A lot of militaristic hullaballoo has come wafting from the East China Sea lately, and all we can really do is sit here in the middle of the US and enjoy the show.
Well, that and ruminate on when these recent goings-on will affect the industrial metals markets. You’ve all likely read about the continued chest-thumping over the uninhabited islands claimed by Japan (which calls them the Senkakus) and China (which calls them the Diaoyus).
Recently, the Economist reported that a fleet of Taiwanese fishing boats and patrol ships entered the disputed waters. A skirmish involving water-cannons broke out between Japanese and Taiwanese vessels before the Taiwanese left the area.
A much different type of boat, meanwhile, was unveiled in China. The northern port city of Dalian hosted the ceremony for the 58,500-ton ‘Liaoning,’ the refurbished Admiral Kuznetsov-class aircraft carrier acquired from Ukraine — China’s first.
“The military utility of China’s carrier programme is questionable – at least in the context of any future showdown with America. But it says quite a lot about how China sees itself and how it wishes others to see it,” reads an Economist article.
From a geopolitical standpoint, that’s likely to hold true – but what if China’s continued push to boost its military presence also boosts demand for the likes of steel plate, titanium alloys, and other such military-grade metals in the decades to come? Could that take the place of the current priority, infrastructure spending?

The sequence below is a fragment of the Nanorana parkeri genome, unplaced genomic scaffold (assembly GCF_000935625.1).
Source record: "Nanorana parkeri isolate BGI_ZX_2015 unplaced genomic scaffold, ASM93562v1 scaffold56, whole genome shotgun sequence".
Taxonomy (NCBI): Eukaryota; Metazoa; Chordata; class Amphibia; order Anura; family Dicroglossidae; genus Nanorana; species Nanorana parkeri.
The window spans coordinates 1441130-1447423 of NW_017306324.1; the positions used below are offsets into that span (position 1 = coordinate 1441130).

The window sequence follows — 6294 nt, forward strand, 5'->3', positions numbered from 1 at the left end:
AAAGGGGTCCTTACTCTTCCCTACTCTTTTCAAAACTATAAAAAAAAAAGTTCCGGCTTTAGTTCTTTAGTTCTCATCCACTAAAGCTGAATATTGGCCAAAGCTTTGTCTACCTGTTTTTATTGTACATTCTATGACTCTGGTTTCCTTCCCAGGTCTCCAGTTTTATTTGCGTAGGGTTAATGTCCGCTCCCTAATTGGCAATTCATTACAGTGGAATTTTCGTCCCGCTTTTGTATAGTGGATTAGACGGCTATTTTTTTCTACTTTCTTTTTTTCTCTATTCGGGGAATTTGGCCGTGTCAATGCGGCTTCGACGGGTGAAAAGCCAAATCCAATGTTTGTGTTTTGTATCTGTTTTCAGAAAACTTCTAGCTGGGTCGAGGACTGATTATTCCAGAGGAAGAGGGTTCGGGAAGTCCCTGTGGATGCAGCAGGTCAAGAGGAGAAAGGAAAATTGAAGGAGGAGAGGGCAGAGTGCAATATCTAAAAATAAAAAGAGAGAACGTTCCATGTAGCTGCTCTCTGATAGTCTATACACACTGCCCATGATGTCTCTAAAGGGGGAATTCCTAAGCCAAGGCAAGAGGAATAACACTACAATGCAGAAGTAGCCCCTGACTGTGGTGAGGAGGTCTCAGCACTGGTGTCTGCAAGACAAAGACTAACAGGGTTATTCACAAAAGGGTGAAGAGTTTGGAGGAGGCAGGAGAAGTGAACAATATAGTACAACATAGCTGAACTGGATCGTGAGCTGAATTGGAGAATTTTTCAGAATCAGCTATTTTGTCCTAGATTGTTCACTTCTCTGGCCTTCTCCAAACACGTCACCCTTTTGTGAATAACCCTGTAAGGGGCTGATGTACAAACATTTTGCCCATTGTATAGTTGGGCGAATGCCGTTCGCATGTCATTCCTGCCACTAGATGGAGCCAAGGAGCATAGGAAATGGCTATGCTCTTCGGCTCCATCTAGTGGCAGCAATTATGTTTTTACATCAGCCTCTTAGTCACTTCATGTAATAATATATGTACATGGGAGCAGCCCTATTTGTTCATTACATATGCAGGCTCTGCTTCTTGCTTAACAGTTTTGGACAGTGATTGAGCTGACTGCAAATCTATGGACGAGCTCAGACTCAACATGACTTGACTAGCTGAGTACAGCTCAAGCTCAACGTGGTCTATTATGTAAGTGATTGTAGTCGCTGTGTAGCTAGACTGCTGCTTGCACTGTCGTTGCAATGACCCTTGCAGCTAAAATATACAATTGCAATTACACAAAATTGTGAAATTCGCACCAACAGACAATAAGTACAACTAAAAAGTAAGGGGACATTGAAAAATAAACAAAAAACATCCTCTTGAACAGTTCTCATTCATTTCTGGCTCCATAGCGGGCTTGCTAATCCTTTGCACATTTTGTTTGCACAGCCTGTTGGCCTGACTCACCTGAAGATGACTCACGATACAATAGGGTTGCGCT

Since the early 1990s, China’s military spending has hovered generally around 2 percent of GDP (in 2011, that equated to US $119 billion, according to the Stockholm International Peace Research Institute; other estimates put the figure lower):
That of the US, in contrast, has gone no lower than 3 percent of GDP (where it hovered back in 2000), and has been on the rise since then, currently approaching 5 percent. In 2011, that equated to $698 billion, according to SIPRI.
We already know that Chinese and other emerging economies’ commercial-plane-buying is driving orders for OEMs such as Boeing; much of aerospace industry is banking (no pun intended) on the demand forecast. With military matters, obviously the metal purchases would principally go towards producing the larger goods (aircraft carriers, tanks, fighter jets etc.) — but not if China keeps buying second-hand, as they did with the Liaoning. (World’s biggest floating scrap purchase, anyone?)
Now speaking to the headline; sure, both clauses play to a bit of hyperbole. “According to one senior Chinese officer, even with substantial investment it could be 30 years before the PLAN will be able to put a carrier battle group to sea approaching the capability of even one of the 11 carrier groups that America currently deploys,” states the Economist. China will only have two more “indigenously-built” carriers by 2015.
That doesn’t bode well for the complementary elements — the jets, the subs, what have you. The long and short of it is, China won’t touch the US for a while. Even if China truly wants to push Japan around for, say, some small islands, they’ll have to really get going on their military spend. But hey, to do that takes some metal, people.
For the original version of this article, please go to the Metal Miner website: http://agmetalminer.com/2012/09/28/when-chinas-military-rivals-americas-metals-demand-could-really-rocket/